The time will come
when, with elation,
you will greet yourself arriving
at your own door, in your own mirror,
and each will smile at the other’s welcome,
and say, sit here. Eat.

The poem continues: “You will love again the stranger who was your self” – the one “who knows you by heart,” the one “you ignored.” Slow down, remember, forgive, rejoice. The poem concludes: “Sit. Feast on your life.” 

What could be more perfect in this time of solitude than to joyfully greet myself at my door and then spend time reflecting on my life? Which is why I say, “Follow the poets.” They will always lead you back to yourself.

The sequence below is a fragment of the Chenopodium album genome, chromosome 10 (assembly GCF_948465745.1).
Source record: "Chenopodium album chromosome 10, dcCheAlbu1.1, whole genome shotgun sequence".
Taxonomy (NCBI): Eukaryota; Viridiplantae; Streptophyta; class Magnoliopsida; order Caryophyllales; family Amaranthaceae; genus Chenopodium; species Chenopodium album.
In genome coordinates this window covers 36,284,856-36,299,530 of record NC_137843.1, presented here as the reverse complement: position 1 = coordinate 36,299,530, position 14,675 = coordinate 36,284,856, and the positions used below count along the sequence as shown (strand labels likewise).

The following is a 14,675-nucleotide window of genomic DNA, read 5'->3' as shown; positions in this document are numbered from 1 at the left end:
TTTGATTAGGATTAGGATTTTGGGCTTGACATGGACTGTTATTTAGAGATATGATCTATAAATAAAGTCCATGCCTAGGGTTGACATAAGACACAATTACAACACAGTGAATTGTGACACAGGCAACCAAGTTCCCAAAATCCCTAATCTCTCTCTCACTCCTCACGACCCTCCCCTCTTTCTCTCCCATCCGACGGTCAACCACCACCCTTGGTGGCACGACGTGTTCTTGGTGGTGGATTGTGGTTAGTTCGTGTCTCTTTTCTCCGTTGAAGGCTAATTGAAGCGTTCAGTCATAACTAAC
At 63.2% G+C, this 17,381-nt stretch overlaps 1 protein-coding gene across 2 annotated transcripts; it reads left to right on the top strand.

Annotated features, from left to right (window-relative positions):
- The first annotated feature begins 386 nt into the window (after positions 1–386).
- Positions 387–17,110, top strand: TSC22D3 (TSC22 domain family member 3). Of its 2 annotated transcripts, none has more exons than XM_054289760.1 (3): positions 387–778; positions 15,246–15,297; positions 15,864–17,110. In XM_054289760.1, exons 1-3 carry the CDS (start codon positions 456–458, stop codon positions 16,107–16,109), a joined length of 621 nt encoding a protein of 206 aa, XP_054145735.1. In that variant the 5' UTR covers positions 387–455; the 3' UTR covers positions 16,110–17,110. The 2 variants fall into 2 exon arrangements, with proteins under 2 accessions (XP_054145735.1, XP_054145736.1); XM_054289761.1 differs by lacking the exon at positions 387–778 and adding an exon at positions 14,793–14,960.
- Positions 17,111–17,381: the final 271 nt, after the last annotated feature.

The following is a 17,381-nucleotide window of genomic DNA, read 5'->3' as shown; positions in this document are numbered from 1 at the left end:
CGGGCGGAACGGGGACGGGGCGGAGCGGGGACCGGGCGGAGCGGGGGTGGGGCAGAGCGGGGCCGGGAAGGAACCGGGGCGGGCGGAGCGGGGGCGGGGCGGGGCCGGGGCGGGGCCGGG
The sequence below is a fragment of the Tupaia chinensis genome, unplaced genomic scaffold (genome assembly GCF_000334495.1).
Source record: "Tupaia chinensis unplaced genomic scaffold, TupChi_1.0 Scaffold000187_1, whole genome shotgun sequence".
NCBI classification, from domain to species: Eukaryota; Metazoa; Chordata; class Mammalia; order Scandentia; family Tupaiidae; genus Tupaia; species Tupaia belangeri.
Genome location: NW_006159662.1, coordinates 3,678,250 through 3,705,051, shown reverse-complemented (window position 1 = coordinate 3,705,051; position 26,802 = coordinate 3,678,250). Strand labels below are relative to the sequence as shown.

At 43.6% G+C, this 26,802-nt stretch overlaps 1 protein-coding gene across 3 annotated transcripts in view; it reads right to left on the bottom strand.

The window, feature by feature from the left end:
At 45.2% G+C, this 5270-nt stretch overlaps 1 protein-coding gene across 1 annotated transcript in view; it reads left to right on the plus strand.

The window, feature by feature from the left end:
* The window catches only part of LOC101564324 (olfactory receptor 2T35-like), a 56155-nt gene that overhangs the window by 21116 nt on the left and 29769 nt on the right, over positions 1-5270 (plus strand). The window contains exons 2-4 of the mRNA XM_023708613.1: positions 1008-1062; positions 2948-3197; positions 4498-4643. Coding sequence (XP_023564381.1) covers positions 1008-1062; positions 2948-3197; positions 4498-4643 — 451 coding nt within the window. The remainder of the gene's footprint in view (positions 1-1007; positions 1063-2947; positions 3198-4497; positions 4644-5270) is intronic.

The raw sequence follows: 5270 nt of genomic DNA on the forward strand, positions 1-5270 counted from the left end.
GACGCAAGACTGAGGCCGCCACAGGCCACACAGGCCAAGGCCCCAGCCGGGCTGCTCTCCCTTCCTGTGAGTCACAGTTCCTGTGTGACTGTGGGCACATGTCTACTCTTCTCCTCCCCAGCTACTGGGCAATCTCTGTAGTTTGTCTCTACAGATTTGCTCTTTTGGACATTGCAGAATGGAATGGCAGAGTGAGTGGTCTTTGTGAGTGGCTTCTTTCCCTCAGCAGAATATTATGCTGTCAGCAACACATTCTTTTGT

As we step forward into an unknowable future, there will inevitably be dark days that threaten to crush our spirit, days when we will be called on as leaders to summon images of hope and humanity, and the words to help us remember who we are and what we stand for. 

On those days, think of Frederick, climbing up on the rock, sending rays of sun and sharing the warmth of his imagination. 


Heller, S. (1999, October 17). Leo Lionni, 89, dies, versatile creator of children’s books. New York Times. Available at https://www.nytimes.com/1999/10/17/nyregion/leo-lionni-89-dies-versatile-creator-of-children-s-books.html  

Lionni, L. (1967). Frederick. New York: Pantheon.

Walcott, D. (1976). Love after love. In Sea grapes. New York: Farrar Straus

Giroux. Available at http://www.phys.unm.edu/~tw/fas/yits/archive/walcott_loveafterlove.html 

Wheatley, M., e-mail to author, April 17, 2020.

Whyte, D. (1994). The heart aroused: Poetry and the preservation of the soul in corporate America. New York: Currency Doubleday.